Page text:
- Dr. Jenny Henderson, ND
Why Humans Don't Handle Stress Well
One of the biggest lifestyle issues facing most of us these days is stress. Women and men are pressured to do more and be their best everyday, both at work and at home with our families. Deadlines, projects, meetings, kids, extracurricular activities, home care, aging parents - these are all things that put the average working person on constant high alert.
The human body has evolved to deal with much shorter bursts of intense stress. Our evolutionary ancestors’ bodies used the hormones cortisol and adrenaline to prime our bodies for immediate survival in life-threatening situations (fight or flight). Since then, our society and environment have changed very drastically in a very short amount of time (evolutionarily speaking), but our physiology hasn’t been able to evolve and catch up so fast.
These days, your average chronic stressors last too long, leading to sustained high levels of cortisol. Cortisol, in an attempt to help you survive in the short-term, down-regulates many processes of the body, such as digestion, reproduction, and mood. That’s why during prolonged periods of stress, people tend to develop digestive issues, hormonal imbalances, and depression or anxiety. Things that were never issues before suddenly become problematic when the body is stressed. Weight loss becomes difficult too because cortisol promotes fat accumulation, and puts your body into conservation mode.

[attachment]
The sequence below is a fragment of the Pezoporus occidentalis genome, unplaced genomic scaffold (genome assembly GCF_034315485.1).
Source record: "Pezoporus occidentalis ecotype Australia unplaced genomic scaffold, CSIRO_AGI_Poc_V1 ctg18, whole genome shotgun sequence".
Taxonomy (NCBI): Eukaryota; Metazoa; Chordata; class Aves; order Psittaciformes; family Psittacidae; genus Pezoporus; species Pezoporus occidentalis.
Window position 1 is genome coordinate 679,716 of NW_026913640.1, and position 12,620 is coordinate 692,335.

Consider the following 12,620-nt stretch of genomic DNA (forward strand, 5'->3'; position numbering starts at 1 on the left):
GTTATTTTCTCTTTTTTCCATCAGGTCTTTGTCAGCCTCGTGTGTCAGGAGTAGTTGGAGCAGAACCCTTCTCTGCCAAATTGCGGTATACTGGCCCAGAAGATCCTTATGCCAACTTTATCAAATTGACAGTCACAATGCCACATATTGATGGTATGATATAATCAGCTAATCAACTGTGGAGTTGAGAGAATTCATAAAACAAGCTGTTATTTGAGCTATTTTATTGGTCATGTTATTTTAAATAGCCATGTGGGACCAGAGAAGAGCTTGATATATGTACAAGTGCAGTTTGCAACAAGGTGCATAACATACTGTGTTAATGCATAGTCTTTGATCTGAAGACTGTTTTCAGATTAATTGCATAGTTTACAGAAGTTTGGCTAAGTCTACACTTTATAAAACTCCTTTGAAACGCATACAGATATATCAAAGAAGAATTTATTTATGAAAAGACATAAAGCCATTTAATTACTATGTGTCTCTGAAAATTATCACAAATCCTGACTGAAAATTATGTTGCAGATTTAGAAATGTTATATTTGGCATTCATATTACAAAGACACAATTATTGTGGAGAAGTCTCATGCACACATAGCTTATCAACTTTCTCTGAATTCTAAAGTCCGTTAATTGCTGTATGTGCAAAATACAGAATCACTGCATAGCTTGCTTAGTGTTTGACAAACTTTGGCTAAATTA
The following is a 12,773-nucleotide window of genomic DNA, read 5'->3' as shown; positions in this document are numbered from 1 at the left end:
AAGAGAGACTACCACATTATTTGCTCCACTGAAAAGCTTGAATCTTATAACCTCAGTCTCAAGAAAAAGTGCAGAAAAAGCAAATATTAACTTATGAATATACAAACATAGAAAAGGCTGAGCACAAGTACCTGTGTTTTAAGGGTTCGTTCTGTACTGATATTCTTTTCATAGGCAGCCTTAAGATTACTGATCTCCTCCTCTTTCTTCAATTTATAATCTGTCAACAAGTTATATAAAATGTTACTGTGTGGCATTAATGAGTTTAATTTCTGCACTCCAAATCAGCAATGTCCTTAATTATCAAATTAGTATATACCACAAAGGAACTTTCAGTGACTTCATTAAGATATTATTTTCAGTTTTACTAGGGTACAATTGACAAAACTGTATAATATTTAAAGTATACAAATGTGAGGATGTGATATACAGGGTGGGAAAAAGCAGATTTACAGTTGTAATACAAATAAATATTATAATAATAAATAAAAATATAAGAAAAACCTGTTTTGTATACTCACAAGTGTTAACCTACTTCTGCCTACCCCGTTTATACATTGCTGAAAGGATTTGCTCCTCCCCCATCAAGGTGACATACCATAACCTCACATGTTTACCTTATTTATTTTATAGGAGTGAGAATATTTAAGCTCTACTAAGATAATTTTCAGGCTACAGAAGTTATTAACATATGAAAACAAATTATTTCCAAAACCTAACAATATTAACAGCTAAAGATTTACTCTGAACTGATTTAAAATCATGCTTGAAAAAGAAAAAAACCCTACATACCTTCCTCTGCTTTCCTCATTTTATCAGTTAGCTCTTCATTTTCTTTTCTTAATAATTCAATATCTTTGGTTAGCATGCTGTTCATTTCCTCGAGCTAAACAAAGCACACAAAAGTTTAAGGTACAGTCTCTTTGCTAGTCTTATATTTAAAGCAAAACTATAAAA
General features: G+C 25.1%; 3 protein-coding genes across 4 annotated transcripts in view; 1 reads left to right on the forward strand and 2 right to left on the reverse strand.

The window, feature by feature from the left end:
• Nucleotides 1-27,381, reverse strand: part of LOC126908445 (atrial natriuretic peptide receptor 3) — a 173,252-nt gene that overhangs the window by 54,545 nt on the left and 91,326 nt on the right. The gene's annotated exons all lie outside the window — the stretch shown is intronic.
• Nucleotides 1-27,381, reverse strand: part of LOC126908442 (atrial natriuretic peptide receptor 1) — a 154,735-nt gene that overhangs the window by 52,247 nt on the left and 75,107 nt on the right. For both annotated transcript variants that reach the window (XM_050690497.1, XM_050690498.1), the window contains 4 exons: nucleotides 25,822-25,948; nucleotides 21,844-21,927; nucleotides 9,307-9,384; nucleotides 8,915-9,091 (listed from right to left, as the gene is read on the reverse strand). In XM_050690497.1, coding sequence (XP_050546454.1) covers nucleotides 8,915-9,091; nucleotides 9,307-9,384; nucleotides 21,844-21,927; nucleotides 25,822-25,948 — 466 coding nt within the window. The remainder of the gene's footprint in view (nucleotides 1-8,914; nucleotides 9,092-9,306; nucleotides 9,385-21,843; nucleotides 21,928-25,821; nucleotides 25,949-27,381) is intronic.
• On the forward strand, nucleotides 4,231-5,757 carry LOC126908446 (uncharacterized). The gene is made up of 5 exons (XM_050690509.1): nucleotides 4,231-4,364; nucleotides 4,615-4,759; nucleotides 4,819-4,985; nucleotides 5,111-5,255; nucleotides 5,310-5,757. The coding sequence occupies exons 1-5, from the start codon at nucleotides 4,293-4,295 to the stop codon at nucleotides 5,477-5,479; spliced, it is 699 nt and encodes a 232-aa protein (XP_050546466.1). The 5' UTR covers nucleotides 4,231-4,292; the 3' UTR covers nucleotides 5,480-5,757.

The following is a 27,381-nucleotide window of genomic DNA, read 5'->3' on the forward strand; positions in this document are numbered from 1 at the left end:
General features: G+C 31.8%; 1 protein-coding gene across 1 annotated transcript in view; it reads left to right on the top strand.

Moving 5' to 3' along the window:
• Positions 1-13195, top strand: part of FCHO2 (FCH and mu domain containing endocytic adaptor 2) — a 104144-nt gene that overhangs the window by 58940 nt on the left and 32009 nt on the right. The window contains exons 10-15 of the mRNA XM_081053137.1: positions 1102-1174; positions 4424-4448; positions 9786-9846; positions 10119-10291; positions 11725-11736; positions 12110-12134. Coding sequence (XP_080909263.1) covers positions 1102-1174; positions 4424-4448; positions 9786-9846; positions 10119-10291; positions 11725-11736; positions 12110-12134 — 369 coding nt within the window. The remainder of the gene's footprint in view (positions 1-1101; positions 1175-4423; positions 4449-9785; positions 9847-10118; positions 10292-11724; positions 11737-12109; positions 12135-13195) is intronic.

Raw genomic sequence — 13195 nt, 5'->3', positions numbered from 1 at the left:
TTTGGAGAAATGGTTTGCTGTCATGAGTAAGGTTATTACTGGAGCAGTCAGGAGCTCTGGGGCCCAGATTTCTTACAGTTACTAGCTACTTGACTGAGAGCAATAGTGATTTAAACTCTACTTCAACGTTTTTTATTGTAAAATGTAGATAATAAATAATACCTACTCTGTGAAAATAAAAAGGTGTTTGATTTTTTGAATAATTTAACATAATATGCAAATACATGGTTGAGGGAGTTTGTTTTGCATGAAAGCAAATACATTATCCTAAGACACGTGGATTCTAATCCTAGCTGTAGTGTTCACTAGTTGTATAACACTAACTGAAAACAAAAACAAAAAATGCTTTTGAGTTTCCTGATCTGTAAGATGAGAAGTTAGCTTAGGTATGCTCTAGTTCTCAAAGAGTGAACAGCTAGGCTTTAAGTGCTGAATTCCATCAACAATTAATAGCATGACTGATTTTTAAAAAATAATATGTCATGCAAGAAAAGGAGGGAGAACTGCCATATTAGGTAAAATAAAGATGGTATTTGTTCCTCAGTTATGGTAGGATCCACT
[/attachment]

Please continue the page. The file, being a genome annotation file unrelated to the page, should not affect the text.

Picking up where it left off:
Despite the fact that our brains consciously understand that our lives aren’t threatened, the only tools we have to deal with stress are ones that operate on that assumption. The toll that takes on the body and mind is massive.
It is more important than ever to learn how to minimize the effects of stress – essentially send the message that the body is safe enough to lower cortisol and take its pressure off the body’s systems. The best way to do that? Why, to avoid stress altogether of course. You can do that easily, right? Probably not. The next best answer is to make some adjustments to your lifestyle. Schedule regular time off, supplement with herbs called Adaptogens, eat a veggie-heavy diet, spend time in nature, and get regular exercise. Meditation is gaining rapid popularity as a stress-reducing tool that anyone can start practicing now. Here’s a guide to a couple of easy routines.